Hong Kong extends Covid-19 vaccine scheme to everyone 16 and older

YP Reporter
  • Students as young as 16 can get the BioNTech vaccine with parental consent, while those 18 and older can also get Sinovac and only need their HKID
  • The government said vaccination centres are set to close at the end of September
YP Reporter |

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The government has expanded the coronavirus vaccination scheme, allowing people age 16-30 to receive the jab. Photo: SCMP / Edmond So

Yes, you can get a vaccine if you are 16 and older, the government said last week. Hong Kong residents as young as 16 can get the BioNTech vaccines, while those 18 and older can get the Sinovac one.

Eighteen-year-olds can just bring their HKID cards, while 16- and 17-year-olds will need to bring along a consent form signed by their parents. The form can be downloaded from the government vaccine website .

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Hongkongers aged 16 to 29 can make reservations for their vaccine starting at 9am on April 23 via the online booking system. They will be able to get their shot from one of 29 Community Vaccination Centres (CVCs) and 18 Hospital Authority out-patient clinics. They can also make an appointment with a private doctor.

Currently, only those aged 30 and above are allowed to receive a jab. However, younger people can get one if they belong to groups such as health care workers, teachers and restaurant staff.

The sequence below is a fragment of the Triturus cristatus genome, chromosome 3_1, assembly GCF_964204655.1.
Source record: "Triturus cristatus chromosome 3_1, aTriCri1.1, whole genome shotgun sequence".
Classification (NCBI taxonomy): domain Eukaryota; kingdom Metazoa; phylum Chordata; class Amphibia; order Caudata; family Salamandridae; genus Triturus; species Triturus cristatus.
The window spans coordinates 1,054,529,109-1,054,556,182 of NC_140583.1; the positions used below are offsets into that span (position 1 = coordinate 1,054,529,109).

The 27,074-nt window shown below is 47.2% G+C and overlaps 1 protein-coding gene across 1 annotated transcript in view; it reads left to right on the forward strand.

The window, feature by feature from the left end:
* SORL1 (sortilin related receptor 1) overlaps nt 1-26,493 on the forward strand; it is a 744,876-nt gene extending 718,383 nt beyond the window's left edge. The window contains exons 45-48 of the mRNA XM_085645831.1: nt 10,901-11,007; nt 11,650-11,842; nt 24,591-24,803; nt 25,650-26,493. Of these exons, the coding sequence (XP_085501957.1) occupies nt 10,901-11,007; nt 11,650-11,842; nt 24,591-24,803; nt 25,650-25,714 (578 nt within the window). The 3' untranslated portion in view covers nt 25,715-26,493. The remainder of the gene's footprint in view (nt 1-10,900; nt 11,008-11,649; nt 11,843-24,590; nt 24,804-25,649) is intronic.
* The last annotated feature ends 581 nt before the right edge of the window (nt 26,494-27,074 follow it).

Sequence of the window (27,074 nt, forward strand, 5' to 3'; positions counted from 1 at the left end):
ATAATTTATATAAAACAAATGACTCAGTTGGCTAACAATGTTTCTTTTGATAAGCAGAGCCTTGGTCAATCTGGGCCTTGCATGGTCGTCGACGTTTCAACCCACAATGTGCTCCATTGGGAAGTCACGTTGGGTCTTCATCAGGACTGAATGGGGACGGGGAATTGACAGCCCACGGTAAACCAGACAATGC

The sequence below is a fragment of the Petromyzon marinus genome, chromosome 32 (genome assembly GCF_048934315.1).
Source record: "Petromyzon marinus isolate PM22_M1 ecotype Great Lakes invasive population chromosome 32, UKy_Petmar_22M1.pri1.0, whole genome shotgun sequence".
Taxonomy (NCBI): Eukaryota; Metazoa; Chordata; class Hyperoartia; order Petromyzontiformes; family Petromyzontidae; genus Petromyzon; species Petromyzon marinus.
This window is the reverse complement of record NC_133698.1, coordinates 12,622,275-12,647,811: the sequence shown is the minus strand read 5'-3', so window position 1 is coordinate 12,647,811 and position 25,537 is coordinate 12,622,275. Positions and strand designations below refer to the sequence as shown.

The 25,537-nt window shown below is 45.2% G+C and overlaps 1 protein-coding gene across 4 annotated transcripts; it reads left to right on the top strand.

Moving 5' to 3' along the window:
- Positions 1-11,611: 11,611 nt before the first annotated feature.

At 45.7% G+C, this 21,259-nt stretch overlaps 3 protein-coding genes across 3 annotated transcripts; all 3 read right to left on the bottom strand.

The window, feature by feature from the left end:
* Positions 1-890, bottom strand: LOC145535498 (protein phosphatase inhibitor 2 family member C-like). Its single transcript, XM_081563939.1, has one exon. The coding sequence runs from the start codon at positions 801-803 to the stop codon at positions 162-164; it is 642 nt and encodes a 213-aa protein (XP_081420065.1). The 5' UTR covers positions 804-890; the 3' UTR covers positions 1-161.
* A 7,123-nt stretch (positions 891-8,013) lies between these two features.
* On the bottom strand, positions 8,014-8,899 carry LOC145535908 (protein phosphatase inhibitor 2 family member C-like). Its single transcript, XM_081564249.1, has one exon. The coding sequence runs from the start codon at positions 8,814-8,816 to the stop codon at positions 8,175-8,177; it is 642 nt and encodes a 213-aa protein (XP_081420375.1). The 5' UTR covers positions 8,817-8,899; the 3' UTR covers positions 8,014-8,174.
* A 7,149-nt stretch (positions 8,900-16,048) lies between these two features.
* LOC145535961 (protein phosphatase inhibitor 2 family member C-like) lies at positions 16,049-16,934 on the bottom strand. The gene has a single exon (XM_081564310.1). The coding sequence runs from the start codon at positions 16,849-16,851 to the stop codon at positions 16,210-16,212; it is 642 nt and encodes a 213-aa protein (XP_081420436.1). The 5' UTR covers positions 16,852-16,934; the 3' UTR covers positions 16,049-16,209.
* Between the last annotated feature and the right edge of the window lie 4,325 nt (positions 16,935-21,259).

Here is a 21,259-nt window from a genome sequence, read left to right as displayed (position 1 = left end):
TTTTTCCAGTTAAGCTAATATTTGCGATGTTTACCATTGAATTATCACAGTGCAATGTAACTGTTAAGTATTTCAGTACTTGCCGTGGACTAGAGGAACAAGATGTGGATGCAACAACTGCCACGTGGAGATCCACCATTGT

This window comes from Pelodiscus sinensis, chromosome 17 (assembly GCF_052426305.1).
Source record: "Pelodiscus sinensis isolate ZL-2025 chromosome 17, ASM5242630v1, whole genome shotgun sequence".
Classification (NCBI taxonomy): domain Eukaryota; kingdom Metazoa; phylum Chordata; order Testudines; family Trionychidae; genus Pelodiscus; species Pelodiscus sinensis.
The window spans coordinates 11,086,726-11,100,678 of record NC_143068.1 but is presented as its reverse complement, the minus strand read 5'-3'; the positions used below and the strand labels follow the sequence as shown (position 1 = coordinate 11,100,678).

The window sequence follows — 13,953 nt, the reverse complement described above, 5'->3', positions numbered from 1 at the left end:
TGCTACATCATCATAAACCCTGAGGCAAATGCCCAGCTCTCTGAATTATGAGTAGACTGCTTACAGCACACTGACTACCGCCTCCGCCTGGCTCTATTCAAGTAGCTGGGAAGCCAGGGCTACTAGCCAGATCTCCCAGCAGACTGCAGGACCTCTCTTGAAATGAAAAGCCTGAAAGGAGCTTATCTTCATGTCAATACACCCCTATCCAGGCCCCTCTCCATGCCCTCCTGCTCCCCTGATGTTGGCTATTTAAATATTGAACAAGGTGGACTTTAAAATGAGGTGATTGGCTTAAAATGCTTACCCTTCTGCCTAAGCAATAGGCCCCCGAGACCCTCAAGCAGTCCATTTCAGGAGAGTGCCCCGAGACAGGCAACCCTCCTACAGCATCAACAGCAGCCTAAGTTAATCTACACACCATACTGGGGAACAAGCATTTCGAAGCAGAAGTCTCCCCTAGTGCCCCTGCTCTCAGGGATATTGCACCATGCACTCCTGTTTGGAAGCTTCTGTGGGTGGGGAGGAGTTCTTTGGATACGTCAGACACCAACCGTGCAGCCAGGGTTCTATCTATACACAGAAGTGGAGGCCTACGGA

Opening up the Covid-19 vaccinations scheme to the 1.08 million Hong Kong residents aged between 16 and 29 takes the total number of people eligible in the city to 6.5 million, amounting to 88 per cent of its population.

Professor David Hui Shu-cheong, who advises the government on the pandemic, said a citywide vaccination programme was needed to be completed as soon as possible to develop herd immunity.

“It is meaningless to stretch the operation of a vaccination programme, as many people [who have not been vaccinated] could be infected,” Hui said, warning that new waves of infections could emerge if inoculation was done slowly.

“The effects of a vaccination programme could only be seen by getting it done quickly, like what was being done in Israel or Britain,” he said.

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He said it was likely that the city would use up all the BioNTech vaccines it had ordered.

“Hongkongers usually would rush for an item if they know it would soon run out,” he said.

Separately, the government said the CVCs were expected to close in late September. Those hoping to receive the BioNTech vaccine, which is mainly available at CVCs, are urged to get their first dose by the end of August to ensure they receive both doses ahead of the closing.

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